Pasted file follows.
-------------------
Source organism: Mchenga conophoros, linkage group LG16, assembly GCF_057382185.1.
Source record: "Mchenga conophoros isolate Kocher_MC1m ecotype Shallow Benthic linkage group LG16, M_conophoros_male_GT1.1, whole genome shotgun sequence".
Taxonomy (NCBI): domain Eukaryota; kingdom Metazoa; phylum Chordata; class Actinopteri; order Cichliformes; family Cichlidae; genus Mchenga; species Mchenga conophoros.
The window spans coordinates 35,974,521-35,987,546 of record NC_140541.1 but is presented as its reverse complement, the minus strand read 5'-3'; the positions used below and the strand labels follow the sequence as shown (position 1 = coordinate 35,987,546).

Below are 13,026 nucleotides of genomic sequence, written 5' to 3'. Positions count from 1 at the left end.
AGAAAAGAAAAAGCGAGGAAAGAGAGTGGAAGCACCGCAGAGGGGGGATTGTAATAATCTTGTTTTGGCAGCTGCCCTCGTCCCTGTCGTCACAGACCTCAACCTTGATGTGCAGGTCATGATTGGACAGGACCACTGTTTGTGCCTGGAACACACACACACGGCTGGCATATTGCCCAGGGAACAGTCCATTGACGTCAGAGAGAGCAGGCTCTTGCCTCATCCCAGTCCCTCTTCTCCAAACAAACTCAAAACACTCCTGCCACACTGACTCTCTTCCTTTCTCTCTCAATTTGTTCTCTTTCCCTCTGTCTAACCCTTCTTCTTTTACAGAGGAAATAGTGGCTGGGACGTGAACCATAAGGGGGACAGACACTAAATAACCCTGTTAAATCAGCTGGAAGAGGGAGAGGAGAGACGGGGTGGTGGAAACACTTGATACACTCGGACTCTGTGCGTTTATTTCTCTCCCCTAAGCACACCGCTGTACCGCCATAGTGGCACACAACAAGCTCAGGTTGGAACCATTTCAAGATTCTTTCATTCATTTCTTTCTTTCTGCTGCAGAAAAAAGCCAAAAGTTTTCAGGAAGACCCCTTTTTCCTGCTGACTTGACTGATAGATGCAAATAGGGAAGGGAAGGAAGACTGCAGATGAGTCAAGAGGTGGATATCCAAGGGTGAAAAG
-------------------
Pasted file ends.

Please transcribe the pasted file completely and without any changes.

Source organism: Mchenga conophoros, linkage group LG16, assembly GCF_057382185.1.
Source record: "Mchenga conophoros isolate Kocher_MC1m ecotype Shallow Benthic linkage group LG16, M_conophoros_male_GT1.1, whole genome shotgun sequence".
Taxonomy (NCBI): domain Eukaryota; kingdom Metazoa; phylum Chordata; class Actinopteri; order Cichliformes; family Cichlidae; genus Mchenga; species Mchenga conophoros.
The window spans coordinates 35,974,521-35,987,546 of record NC_140541.1 but is presented as its reverse complement, the minus strand read 5'-3'; the positions used below and the strand labels follow the sequence as shown (position 1 = coordinate 35,987,546).

Below are 13,026 nucleotides of genomic sequence, written 5' to 3'. Positions count from 1 at the left end.
AGAAAAGAAAAAGCGAGGAAAGAGAGTGGAAGCACCGCAGAGGGGGGATTGTAATAATCTTGTTTTGGCAGCTGCCCTCGTCCCTGTCGTCACAGACCTCAACCTTGATGTGCAGGTCATGATTGGACAGGACCACTGTTTGTGCCTGGAACACACACACACGGCTGGCATATTGCCCAGGGAACAGTCCATTGACGTCAGAGAGAGCAGGCTCTTGCCTCATCCCAGTCCCTCTTCTCCAAACAAACTCAAAACACTCCTGCCACACTGACTCTCTTCCTTTCTCTCTCAATTTGTTCTCTTTCCCTCTGTCTAACCCTTCTTCTTTTACAGAGGAAATAGTGGCTGGGACGTGAACCATAAGGGGGACAGACACTAAATAACCCTGTTAAATCAGCTGGAAGAGGGAGAGGAGAGACGGGGTGGTGGAAACACTTGATACACTCGGACTCTGTGCGTTTATTTCTCTCCCCTAAGCACACCGCTGTACCGCCATAGTGGCACACAACAAGCTCAGGTTGGAACCATTTCAAGATTCTTTCATTCATTTCTTTCTTTCTGCTGCAGAAAAAAGCCAAAAGTTTTCAGGAAGACCCCTTTTTCCTGCTGACTTGACTGATAGATGCAAATAGGGAAGGGAAGGAAGACTGCAGATGAGTCAAGAGGTGGATATCCAAGGGTGAAAAG